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What is ketosis?

Ketosis is a metabolic state of the body in which there are elevated levels of ketones and keto acids due to insufficient amounts of glucose for the body to use as fuel. The body can use ketones and keto acids as an alternative energy source. 

How long does it take to get into ketosis?

Ketosis is a metabolic state in which the body begins to break down fat to form molecules known as ketones to but used as fuel in the absence of sufficient glucose. It usually takes 2 to 4 days of very low carbohydrate consumption (usually less than 50 grams per day) to enter a ketosis state, although this time may take longer for some individuals if they are consuming too many carbohydrates or protein and not enough fat. Other factors such as stress, sleep, and exercise may also affect how long it takes an individual to enter ketosis. 

A state of ketosis is usually identified by symptoms such as headaches, fatigue, nausea, bad breath (“keto breath”), and increased thirst. Ketosis may also be measured by urine, breath, or blood tests. 

Blood ketone levels above 0.5 mmol indicate the body is in a state of ketosis while ketone levels of 1.5-3.0 mmol are considered to be “maintaining ketosis”. 

What are symptoms of ketosis?

A state of ketosis is usually identified by symptoms such as headaches, fatigue, nausea, bad breath (“keto breath”), and increased thirst. Ketosis may also be measured by urine, breath, or blood tests. These symptoms are commonly referred to as the “keto flu”. Other symptoms of reaching ketosis include short term fatigue, loss of appetite or decreased appetite, increased focus, and weight loss. 

Blood ketone levels above 0.5 mmol indicate the body is in a state of ketosis while ketone levels of 1.5-3.0 mmol are considered to be “maintaining ketosis”. 

How to get into ketosis

It generally takes a person 2 to 4 days of following a very low-carbohydrate diet to enter the ketosis state.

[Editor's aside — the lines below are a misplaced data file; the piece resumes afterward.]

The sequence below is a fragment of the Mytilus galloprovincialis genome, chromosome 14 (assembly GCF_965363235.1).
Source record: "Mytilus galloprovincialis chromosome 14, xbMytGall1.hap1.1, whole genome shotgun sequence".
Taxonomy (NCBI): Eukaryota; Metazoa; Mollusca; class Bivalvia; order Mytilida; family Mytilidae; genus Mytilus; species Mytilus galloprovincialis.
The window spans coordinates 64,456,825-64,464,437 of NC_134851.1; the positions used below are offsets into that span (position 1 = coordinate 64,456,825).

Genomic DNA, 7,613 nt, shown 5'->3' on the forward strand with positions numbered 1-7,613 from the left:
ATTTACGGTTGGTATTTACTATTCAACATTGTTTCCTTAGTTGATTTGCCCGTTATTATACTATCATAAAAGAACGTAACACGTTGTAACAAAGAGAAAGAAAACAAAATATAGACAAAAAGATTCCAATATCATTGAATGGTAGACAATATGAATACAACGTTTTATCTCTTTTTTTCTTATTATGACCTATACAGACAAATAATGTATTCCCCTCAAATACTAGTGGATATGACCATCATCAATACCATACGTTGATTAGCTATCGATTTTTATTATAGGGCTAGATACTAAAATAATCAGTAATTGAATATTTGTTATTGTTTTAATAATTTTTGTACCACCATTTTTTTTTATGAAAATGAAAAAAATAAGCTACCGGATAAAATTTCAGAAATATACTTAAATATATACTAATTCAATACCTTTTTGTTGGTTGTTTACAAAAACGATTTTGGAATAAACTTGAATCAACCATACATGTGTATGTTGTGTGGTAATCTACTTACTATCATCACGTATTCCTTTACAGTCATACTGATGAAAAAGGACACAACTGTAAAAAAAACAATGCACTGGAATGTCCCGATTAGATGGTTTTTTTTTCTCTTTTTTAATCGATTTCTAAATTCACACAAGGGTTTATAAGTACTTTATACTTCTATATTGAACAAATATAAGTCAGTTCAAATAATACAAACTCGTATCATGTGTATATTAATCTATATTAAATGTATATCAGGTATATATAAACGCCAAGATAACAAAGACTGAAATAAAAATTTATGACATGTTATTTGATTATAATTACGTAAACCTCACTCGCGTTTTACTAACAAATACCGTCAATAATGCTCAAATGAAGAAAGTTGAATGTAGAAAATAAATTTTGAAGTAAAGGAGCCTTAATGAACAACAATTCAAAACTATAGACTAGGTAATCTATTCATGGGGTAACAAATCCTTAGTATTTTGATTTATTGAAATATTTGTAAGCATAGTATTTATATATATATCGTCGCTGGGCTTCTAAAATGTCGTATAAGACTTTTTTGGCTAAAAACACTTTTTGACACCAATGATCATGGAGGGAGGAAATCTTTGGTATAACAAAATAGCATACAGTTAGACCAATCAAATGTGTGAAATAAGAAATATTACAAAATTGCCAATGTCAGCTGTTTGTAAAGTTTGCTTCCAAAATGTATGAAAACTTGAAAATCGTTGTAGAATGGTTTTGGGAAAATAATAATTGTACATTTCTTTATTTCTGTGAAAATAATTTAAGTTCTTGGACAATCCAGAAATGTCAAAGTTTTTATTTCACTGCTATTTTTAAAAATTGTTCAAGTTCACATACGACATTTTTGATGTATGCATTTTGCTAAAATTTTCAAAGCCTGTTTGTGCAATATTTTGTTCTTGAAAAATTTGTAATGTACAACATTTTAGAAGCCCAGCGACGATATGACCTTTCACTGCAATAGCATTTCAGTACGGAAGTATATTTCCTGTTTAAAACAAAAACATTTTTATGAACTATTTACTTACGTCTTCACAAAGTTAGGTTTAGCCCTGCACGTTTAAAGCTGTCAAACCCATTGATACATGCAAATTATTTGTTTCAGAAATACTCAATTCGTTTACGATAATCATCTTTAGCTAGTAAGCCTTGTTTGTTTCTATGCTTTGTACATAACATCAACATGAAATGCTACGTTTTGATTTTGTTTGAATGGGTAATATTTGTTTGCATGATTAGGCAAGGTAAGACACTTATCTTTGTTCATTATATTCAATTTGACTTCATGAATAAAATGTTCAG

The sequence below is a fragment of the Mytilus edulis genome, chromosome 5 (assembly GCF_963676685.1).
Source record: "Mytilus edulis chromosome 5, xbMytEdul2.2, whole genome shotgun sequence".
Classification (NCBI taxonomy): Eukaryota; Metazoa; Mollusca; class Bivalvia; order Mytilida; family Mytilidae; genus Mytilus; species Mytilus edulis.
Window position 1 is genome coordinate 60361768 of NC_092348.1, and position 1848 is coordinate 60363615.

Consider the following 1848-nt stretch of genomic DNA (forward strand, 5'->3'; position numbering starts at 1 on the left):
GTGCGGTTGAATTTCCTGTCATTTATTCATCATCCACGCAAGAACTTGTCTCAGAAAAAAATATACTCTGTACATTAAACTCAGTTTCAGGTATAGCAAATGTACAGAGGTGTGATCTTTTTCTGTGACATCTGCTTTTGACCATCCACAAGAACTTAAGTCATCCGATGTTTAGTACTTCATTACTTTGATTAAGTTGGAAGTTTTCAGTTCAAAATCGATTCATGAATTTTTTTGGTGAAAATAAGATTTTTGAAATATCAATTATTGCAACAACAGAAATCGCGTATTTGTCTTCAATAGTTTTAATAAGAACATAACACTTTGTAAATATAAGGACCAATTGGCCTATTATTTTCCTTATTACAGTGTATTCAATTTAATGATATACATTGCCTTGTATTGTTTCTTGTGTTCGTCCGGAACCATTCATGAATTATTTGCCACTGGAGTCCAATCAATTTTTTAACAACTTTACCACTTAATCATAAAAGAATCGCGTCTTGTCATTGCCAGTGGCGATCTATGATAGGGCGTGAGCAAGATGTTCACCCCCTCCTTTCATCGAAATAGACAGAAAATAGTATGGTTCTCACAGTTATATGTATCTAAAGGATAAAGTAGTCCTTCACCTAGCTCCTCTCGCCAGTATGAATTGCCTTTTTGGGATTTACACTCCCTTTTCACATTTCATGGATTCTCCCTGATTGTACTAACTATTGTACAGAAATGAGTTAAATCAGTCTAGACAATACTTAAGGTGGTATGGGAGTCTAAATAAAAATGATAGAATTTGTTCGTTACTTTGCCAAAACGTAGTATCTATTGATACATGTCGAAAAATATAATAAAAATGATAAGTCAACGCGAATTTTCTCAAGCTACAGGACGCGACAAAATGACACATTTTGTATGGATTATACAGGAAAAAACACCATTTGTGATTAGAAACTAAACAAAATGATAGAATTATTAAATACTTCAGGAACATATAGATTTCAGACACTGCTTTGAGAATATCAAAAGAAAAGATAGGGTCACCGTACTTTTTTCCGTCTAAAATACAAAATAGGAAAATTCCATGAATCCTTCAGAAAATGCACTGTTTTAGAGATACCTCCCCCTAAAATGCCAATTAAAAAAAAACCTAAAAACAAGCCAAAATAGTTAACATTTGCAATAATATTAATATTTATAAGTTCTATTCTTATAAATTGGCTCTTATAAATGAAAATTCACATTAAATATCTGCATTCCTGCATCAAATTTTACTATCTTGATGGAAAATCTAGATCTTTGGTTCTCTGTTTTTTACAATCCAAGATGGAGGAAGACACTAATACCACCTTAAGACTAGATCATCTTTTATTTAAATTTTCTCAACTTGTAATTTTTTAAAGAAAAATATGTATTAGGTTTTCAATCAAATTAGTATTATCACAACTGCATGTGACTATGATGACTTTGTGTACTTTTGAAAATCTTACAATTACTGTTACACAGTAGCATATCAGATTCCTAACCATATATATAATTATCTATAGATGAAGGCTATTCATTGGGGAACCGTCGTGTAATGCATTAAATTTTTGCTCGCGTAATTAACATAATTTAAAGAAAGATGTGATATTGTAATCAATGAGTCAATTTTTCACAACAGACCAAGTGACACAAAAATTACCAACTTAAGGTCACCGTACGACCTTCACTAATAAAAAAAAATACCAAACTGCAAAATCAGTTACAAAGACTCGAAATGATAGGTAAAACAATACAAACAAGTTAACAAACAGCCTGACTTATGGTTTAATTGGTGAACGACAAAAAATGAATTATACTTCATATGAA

In order to transition into this metabolic state it is suggested that a person eats no more than 20 to 50 grams of carbohydrates per day and increases intake of heart healthy and high-quality fats to at least 70% to 80% of total daily calories. It is also important to limit protein intake to 20% or less of daily calories since protein metabolism may interfere with ketone production. 

Intermittent fasting, short-term fasting, and exercise may also help a person enter ketosis sooner since these techniques help to deplete the body’s glycogen stores and increase ketone production.

Learn more about Ketosis:

Photo of Kristin Ricklefs-Johnson

Medically reviewed by:

Kristin Ricklefs-Johnson, Ph.D., RD

Kristin is an RDN who also earned her Ph.D. in Nutrition from Arizona State University with an emphasis on insulin resistance, lipid metabolism disorders, and obesity. She completed her post-doctoral fellowship at Mayo Clinic where she focused on nutrition-related proteomic and metabolic research. Her interests include understanding the exact mechanism of action of various genetic variations underlying individual predispositions to nutrition-related health outcomes. Her goal is to help all individuals prevent chronic diseases and achieve long, healthy lives through eating well.

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